– Indonesia’s c.bank surprises with hefty RRR hikes, eyes Fed

Author of the article: Reuters Gayatri Suroyo and Fransiska Nangoy JAKARTA — Indonesia’s central bank announced on Thursday a surprise 300 basis point hike in the reserve requirement ratio (RRR) for banks over the next eight months, in one of its first concrete signs of monetary tightening. At its first policy meeting of the year,…
– Indonesia’s c.bank surprises with hefty RRR hikes, eyes Fed

Author of the article:

Reuters

Gayatri Suroyo and Fransiska Nangoy

JAKARTA — Indonesia’s central bank announced on Thursday a surprise 300 basis point hike in the reserve requirement ratio (RRR) for banks over the next eight months, in one of its first concrete signs of monetary tightening.

At its first policy meeting of the year, Bank Indonesia (BI) kept its benchmark 7-day reverse repurchase rate steady at 3.50%, as expected. It also left two other main policy rates unchanged.

But in a sign that BI has a keen eye on the U.S. Federal Reserve’s anticipated tightening and potential jolts to Indonesian financial markets, Governor Perry Warjiyo announced three RRR hikes, starting with 150 basis points in March, 100 bps from June and another 50 bps from September to contain liquidity.

All 30 economists polled by Reuters poll had expected BI to stand pat on rates throughout the first half of 2022 and raise them in the third quarter, even though the Fed looks likely to start raising interest rates as soon as March.

BI has had to adjust its policy in the past when the Fed tightened because the rupiah is among Asia’s most risk sensitive currencies and vulnerable to capital outflows.

“The decision to raise the reserve requirement ratio from March suggests that rate hikes will come sooner than we had previously expected,” Capital Economics said in a note to clients.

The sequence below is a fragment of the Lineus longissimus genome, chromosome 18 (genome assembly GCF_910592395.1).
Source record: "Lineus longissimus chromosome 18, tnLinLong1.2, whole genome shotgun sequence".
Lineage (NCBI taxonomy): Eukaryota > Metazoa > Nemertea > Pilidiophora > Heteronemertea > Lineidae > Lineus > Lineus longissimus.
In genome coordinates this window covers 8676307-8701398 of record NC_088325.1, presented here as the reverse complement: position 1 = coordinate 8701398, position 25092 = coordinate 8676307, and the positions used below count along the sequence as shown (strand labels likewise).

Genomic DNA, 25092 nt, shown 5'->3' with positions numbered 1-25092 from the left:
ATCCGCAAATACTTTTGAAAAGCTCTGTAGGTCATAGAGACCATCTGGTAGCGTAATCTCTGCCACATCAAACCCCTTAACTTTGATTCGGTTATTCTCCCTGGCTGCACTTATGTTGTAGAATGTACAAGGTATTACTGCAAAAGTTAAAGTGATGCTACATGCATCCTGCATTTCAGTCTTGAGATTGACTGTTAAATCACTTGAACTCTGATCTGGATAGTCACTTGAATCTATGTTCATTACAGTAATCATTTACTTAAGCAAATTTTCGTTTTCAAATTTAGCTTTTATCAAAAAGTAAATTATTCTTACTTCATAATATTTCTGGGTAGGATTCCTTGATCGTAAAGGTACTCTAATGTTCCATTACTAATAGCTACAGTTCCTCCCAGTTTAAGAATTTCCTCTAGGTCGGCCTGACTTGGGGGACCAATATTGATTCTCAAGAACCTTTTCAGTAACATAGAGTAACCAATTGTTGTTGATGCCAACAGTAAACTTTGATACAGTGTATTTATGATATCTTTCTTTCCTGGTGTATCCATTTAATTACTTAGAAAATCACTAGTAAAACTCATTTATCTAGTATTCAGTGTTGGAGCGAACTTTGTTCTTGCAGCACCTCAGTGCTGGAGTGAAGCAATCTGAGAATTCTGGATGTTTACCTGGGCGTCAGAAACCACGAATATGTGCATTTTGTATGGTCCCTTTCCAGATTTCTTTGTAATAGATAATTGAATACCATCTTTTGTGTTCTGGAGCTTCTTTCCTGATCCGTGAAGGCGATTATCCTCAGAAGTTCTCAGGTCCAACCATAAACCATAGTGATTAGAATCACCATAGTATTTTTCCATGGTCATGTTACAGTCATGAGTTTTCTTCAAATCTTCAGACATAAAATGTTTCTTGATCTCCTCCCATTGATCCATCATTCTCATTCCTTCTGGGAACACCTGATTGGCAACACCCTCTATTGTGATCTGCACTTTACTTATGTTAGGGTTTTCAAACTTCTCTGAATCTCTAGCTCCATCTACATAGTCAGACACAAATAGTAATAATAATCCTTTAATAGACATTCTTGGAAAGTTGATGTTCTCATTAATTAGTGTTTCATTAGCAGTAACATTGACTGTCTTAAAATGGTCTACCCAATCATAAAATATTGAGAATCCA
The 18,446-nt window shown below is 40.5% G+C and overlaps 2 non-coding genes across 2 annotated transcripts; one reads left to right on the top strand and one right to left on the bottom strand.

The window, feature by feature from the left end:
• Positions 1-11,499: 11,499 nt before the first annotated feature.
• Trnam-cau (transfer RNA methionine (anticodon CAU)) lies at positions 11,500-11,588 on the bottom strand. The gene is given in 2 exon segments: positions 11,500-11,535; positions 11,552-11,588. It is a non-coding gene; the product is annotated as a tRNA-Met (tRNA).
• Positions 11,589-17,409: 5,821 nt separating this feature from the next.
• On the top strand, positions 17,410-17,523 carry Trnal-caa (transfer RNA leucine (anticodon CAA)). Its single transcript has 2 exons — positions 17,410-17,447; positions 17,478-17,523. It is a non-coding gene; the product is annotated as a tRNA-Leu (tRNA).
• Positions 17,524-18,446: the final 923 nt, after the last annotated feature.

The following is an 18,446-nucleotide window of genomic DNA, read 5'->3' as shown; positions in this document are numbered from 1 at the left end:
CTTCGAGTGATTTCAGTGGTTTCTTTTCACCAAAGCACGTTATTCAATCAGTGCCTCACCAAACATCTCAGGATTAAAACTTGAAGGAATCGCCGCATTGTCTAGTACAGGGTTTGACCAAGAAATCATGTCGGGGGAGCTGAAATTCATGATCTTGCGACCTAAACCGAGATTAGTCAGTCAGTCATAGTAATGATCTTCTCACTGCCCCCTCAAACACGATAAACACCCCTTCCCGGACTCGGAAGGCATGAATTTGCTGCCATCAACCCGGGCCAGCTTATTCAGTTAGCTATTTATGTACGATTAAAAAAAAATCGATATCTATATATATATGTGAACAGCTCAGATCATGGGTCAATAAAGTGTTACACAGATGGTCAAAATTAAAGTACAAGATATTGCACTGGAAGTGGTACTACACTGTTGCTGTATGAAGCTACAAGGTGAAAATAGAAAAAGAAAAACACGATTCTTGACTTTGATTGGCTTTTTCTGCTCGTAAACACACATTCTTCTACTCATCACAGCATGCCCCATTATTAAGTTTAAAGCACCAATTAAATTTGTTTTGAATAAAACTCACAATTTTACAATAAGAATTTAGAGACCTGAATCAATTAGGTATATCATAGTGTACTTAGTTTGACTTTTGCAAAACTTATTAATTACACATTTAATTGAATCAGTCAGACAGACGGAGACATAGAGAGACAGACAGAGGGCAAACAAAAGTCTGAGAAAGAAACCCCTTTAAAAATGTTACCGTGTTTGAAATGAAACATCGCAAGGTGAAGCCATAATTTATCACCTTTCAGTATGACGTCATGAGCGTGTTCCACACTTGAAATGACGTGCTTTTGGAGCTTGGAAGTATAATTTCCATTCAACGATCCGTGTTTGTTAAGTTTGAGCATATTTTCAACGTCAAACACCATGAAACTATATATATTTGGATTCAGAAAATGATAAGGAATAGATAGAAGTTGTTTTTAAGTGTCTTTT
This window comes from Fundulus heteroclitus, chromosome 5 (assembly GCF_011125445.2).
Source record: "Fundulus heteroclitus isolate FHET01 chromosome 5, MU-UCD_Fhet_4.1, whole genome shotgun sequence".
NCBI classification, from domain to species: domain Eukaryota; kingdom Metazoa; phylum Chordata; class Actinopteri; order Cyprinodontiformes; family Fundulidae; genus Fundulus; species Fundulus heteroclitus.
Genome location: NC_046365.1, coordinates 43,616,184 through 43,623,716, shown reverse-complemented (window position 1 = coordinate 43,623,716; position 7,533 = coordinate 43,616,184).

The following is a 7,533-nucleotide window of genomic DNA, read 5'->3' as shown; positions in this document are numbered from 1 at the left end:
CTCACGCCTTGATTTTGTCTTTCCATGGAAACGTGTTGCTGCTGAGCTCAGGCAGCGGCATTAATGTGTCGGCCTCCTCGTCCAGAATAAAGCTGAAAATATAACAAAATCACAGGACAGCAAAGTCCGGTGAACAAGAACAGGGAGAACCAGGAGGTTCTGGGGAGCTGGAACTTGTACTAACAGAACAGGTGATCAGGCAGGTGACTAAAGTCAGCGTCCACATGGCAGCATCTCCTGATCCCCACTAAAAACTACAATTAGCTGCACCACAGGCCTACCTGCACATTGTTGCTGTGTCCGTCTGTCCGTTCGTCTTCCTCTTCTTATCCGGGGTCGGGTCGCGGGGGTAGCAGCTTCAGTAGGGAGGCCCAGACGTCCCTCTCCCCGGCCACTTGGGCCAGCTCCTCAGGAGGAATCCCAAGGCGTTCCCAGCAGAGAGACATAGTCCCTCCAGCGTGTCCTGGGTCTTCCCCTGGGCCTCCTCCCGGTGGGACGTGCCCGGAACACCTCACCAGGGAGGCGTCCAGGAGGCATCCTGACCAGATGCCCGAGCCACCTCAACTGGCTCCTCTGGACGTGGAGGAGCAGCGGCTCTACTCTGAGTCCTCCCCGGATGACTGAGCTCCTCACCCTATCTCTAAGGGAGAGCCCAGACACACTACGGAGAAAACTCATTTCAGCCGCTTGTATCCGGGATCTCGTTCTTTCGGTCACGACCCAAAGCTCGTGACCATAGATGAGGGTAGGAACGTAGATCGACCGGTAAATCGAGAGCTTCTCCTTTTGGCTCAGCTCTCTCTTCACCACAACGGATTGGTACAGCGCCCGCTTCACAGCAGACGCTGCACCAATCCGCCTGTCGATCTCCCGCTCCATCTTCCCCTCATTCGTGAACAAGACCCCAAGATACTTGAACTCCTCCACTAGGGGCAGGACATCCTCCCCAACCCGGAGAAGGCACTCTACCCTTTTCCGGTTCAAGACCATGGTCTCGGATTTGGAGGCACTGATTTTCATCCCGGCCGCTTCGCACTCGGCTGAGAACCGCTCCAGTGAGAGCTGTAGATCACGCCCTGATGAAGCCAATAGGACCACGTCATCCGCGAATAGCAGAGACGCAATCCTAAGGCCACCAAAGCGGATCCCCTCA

“However, when the rate hike cycle does begin, we think it will be gradual,” the note said, predicting BI would raise its main policy rate by 25 bps this year with more increases in 2023.

Policy makers have been wary about the rupiah being undercut by the Fed’s tapering, though analysts say this time could be different as Southeast Asia’s largest economy benefits from a global commodity boom, which has kept the currency relatively stable and improved the country’s balance of payments.

BI cut its main policy rates by a total of 150 bps during the COVID-19 pandemic and launched a quantitative easing program, but top officials said it would begin to pare down monetary stimulus this year and focus on keeping financial markets stable. Its last rate cut was in February, 2021.

Indonesia’s economic recovery was disrupted by an outbreak of the Delta variant in July-August last year, which slowed growth to 3.51%. Analysts said economic momentum has since picked up, although they noted the Omicron variant outbreak presents a new risk. (Reporting by Gayatri Suroyo, Fransiska Nangoy and Bernadette Christina Munthe Editing by Ed Davies and Kim Coghill)

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